In the past 24 hours, I’ve had several discussions that centered on the question “What do we do now?” During one, on Fox Business News yesterday afternoon, the anchor pointed out that, even as I was cautious on equities, the market had climbed a wall of worry all year—and looked likely to continue to do so. Does that make caution on equities wrong? Similarly, I was talking with a Wall Street Journal reporter this morning about where the market was going, and we got into the continuing government confrontation, earnings, and the real economy—all without coming to any real conclusions.

First things first: The fact that the market keeps going up doesn’t mean everything is all right. Under that standard, the housing market was perfectly fine in 2007, so I don’t think the fact that the market is rising means caution is inappropriate.

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10/17/13 – Assessing the Damage

October 17, 2013

“Pro football is like nuclear warfare. There are no winners, only survivors.” — Frank Gifford

That pretty much sums up my take on the most recent confrontation in Washington, DC. No one won, and everyone lost. The Republicans took a huge poll and public relations hit, for no gain at all. The Democrats didn’t lose as much but, in many ways, came out looking just as petty and political. Congress has hit all-time lows in public support, something I would have said was almost impossible, and the White House has been roundly and justly lambasted for its lack of leadership.

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10/17/13 – A Modest Proposal: Why Doesn’t the Fed Forgive the Debt?

October 17, 2013

Recently, I was invited by the CFA Institute to contribute some thoughts to a discussion about why the Fed doesn’t forgive the debt. My commentary was published, and I’ve received some very nice feedback on it. You can read it here.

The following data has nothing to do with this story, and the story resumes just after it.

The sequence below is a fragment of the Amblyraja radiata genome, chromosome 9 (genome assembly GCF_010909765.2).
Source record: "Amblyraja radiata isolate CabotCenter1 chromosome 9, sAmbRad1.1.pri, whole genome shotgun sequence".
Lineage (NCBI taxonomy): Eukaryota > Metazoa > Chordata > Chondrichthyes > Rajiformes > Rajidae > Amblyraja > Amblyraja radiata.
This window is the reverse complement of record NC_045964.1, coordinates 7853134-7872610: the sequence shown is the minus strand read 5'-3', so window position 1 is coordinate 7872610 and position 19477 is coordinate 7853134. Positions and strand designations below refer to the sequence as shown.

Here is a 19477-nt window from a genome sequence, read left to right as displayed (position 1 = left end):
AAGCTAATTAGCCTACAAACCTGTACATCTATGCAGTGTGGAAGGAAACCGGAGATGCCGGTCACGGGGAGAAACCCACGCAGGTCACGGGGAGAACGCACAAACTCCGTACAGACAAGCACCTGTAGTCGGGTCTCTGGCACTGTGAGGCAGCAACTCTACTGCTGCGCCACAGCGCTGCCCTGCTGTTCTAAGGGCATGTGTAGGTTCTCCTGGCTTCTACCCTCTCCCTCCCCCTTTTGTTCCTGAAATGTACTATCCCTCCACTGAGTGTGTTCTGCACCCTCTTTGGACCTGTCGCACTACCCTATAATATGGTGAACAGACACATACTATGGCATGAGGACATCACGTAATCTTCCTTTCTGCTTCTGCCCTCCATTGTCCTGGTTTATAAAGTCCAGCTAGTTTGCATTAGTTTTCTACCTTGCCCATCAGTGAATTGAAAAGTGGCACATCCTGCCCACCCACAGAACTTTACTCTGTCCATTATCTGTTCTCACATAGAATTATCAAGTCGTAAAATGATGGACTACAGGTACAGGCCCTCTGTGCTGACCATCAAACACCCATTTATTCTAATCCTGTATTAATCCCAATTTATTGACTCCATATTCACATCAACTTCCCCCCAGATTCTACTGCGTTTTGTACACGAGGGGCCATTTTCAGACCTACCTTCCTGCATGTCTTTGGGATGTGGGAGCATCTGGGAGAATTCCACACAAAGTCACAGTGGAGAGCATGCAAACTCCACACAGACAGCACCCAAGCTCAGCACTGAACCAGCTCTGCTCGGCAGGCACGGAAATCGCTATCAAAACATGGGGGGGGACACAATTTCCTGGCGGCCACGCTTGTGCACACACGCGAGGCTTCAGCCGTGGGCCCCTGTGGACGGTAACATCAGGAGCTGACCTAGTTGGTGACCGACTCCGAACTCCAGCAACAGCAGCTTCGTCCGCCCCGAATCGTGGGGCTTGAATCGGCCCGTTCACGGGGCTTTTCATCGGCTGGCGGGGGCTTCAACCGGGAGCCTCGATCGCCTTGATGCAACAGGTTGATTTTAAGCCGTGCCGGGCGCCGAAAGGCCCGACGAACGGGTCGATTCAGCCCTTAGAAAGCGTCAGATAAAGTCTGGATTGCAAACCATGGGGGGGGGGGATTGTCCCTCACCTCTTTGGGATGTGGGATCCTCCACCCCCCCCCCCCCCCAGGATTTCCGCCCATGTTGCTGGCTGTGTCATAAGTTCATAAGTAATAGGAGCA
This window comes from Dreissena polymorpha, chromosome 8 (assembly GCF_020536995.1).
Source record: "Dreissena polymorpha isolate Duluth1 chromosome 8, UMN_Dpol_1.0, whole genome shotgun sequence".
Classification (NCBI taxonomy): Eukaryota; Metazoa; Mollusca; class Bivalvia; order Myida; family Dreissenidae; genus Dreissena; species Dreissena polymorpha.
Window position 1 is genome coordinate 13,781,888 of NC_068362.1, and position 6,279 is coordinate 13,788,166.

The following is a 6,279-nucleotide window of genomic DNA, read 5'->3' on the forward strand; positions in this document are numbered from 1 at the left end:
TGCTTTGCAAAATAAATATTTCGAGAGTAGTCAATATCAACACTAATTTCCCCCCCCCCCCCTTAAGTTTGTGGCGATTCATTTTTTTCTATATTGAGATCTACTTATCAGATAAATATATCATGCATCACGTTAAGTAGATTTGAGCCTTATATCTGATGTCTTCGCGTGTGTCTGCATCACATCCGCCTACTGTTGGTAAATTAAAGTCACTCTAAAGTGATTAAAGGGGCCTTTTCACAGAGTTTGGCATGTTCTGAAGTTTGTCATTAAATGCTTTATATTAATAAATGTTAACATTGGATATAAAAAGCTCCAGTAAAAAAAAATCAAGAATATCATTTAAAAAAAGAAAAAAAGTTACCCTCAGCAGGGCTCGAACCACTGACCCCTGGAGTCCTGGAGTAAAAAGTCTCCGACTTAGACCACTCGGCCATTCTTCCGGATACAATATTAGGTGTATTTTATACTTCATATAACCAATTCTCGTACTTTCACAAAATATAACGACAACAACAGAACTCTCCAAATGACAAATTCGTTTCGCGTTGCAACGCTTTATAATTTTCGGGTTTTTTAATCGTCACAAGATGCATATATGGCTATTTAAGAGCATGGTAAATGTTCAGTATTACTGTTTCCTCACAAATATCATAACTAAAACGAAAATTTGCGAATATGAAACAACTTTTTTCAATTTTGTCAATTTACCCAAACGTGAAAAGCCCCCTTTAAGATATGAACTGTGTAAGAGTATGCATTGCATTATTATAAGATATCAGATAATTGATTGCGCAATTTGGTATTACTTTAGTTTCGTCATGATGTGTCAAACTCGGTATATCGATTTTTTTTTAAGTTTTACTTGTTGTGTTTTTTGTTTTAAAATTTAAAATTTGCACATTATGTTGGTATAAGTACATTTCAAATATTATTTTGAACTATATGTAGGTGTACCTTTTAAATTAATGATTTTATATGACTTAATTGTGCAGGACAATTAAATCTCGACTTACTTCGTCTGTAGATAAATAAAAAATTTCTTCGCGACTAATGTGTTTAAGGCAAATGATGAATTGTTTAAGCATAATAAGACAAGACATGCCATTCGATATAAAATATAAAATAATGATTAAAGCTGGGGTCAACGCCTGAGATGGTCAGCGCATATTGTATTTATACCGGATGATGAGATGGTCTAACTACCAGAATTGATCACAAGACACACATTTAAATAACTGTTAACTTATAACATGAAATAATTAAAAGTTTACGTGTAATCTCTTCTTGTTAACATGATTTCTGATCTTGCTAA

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10/16/13 – Looking Over the Cliff, Again

October 16, 2013

I’ve spent quite a bit of time over the past couple of days talking with advisors about the potential consequences if the government doesn’t make a deal in time. Yesterday, I did an interview with Chuck Jaffe of MoneyLife Radio that focused on exactly that. As we move closer to the supposed drop-dead date—that would be tomorrow—I thought it would be useful to look at how I’m thinking about investing.

First of all, let’s hit a couple of points I’ve made before. In the longer term, the events of the next week or so will not be significant. The U.S. economy is diverse, solid, and set to outperform for at least the next 20 years and probably more. Markets will reflect that growth, and, longer term, you absolutely want to be invested here. At the same time, current valuations are at the very least not cheap, and it’s been some time since we’ve had a correction in the U.S. stock market. Quite apart from the current situation, we are overdue. Again, this isn’t to minimize what might happen, simply to put it in context.